What would we learn about applied language?

Language as a mirror of cultures

Language evolution is therefore researched in the cognitive sciences and linguistics. In linguistics, we deal with the structure of language on different levels, for example with spoken utterance, phonology. Babies are able to learn one or more languages ​​with native speaker competence. This means that their cognitive abilities are flexible enough that any kind of spoken language can be learned. This is a window that closes by puberty at the latest. From then on, people can continue to learn languages, but no longer acquire native language skills, that's interesting.

uni: view: What does that mean?
Malzahn: One of the reasons why we speak is because we can use it to communicate in our group, family or clan. On the other hand, the evolution of language into adulthood gives us flexibility to join a new communicative group. But as adults we remain recognizable as strangers in a new group, not as children.

uni: view: Doesn't that say something about the connection between language, culture and identity? Even if we don't want that, language shapes our identity.
Malzahn: Exactly. Language always has something to do with identity and culture, and is used or suppressed by cultures to different degrees to shape identity. This is a part that applied linguistics studies. Because language is complex and has a cognitive, cultural and formal component, there are also different branches of linguistics.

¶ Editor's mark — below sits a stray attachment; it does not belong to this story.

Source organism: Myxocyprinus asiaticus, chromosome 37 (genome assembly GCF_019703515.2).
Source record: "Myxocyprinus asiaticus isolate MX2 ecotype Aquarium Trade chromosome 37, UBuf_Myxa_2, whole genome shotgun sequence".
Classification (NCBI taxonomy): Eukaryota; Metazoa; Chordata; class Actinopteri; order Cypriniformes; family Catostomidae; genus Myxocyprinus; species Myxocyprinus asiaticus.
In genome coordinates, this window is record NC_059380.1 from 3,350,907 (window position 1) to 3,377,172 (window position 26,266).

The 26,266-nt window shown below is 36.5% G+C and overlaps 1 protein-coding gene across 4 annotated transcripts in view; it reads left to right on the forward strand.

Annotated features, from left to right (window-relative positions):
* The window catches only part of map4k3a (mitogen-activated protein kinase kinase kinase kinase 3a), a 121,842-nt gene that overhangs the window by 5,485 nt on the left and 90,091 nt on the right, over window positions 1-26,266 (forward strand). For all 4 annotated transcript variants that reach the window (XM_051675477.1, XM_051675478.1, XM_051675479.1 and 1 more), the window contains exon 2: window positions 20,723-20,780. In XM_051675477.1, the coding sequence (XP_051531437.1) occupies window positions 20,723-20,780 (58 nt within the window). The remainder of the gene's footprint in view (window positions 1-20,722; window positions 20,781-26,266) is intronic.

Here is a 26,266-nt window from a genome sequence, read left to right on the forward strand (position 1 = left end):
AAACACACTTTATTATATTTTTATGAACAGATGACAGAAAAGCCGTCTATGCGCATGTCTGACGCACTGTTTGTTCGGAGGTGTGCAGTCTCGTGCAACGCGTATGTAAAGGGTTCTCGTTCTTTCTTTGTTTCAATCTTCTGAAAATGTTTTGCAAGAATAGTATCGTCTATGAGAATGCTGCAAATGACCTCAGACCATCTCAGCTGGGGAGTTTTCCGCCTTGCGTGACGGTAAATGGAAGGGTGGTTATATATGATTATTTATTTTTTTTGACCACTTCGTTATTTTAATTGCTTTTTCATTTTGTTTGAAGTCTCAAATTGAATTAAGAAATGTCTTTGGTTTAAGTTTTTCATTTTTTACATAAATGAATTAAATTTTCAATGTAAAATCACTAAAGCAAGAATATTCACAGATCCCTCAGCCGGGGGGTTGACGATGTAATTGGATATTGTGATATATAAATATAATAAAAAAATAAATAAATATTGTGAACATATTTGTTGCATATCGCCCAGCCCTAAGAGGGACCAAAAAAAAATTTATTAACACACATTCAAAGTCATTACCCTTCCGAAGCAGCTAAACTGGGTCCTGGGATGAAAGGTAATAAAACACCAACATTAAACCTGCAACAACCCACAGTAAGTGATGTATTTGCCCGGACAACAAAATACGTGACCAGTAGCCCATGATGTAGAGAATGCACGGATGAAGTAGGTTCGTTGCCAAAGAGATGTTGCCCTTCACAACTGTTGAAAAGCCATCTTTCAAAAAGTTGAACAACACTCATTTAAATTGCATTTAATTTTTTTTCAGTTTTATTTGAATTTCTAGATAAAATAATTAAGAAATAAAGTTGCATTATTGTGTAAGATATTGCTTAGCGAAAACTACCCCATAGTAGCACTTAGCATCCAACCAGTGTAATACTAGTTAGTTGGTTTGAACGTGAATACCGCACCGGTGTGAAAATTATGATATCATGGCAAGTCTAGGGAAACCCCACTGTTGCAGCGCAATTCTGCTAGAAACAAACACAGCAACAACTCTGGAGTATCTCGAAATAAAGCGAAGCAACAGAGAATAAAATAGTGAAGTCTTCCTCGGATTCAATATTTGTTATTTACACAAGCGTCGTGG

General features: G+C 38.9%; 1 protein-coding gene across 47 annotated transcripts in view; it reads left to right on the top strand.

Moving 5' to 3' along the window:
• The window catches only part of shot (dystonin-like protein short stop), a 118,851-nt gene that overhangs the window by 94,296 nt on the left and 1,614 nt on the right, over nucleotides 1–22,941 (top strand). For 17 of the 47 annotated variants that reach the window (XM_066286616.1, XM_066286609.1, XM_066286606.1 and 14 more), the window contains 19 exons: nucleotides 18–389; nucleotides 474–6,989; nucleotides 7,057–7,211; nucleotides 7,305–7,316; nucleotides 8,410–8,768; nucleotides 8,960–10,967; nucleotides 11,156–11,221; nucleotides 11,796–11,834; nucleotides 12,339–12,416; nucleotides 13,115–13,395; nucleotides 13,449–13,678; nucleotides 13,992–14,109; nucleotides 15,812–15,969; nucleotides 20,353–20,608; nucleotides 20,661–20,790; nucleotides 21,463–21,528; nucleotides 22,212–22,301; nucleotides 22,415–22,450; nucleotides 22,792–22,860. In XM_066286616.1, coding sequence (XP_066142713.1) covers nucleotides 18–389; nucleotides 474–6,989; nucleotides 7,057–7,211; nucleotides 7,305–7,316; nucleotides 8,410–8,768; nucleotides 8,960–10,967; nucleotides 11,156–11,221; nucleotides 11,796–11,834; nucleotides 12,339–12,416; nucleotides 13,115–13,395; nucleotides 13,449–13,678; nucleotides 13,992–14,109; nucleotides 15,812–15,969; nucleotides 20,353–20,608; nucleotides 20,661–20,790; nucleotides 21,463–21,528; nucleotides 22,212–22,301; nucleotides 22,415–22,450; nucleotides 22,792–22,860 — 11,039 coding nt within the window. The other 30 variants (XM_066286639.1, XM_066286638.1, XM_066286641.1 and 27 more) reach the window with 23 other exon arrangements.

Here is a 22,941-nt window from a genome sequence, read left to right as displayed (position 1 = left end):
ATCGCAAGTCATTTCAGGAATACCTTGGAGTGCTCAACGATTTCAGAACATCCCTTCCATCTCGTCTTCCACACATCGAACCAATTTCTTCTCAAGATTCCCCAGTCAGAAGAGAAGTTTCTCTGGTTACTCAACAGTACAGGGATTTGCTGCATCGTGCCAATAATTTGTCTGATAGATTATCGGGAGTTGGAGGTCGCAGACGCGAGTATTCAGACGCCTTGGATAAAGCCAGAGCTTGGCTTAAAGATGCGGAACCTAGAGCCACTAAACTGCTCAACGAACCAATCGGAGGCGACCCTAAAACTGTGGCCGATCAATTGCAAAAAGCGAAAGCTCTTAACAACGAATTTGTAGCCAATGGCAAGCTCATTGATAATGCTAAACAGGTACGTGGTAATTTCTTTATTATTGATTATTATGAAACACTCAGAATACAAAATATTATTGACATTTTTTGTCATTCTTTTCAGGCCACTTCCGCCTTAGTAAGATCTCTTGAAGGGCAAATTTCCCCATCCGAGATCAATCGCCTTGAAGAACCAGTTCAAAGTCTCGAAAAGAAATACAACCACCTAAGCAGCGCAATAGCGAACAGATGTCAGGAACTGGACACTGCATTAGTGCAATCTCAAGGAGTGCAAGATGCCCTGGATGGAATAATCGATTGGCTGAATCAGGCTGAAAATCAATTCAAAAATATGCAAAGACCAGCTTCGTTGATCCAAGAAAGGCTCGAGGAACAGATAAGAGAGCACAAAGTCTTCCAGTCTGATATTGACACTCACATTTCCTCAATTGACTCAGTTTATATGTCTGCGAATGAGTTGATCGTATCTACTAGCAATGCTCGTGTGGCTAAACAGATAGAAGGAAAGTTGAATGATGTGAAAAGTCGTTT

uni: view: Why is it interesting in professional life to master languages ​​other than English?
Malzahn: Because the people on this planet don't only speak English. Chinese is a language that billions speak, not only as a native speaker, but also as a lingua franca. Languages ​​from the colonial context, such as Spanish or Portuguese, are also common languages. If you are interested in other cultural areas in which certain languages ​​are or were relevant, then it goes without saying that you will learn these languages. If you want to study Dutch art of the 16th century, you should learn Dutch.

Every semester, the University of Vienna asks a question on a topic that currently affects society. In the 2020 summer semester, the focus will be on the effect of the word. What role does language play in our identity? What happens in the human brain during language acquisition and how do we translate thinking into language? On the semester question "How does language work?"

uni: view: You have been the dean of the Faculty of Philology and Cultural Studies for four years. What distinguishes a linguistic degree at the University of Vienna?
Malzahn: Linguistics at the University of Vienna is very large and heterogeneous. This means that it can offer teaching and research in almost all areas. We have research-led teaching that is internationally recognized and we are currently filling our first professorship in psycholinguistics. We are part of the Cognitive Science Hub, where exciting research happens. On the other hand, we have an internationally famous applied linguistics, especially the so-called discourse analysis, which was co-founded by Ruth Wodak.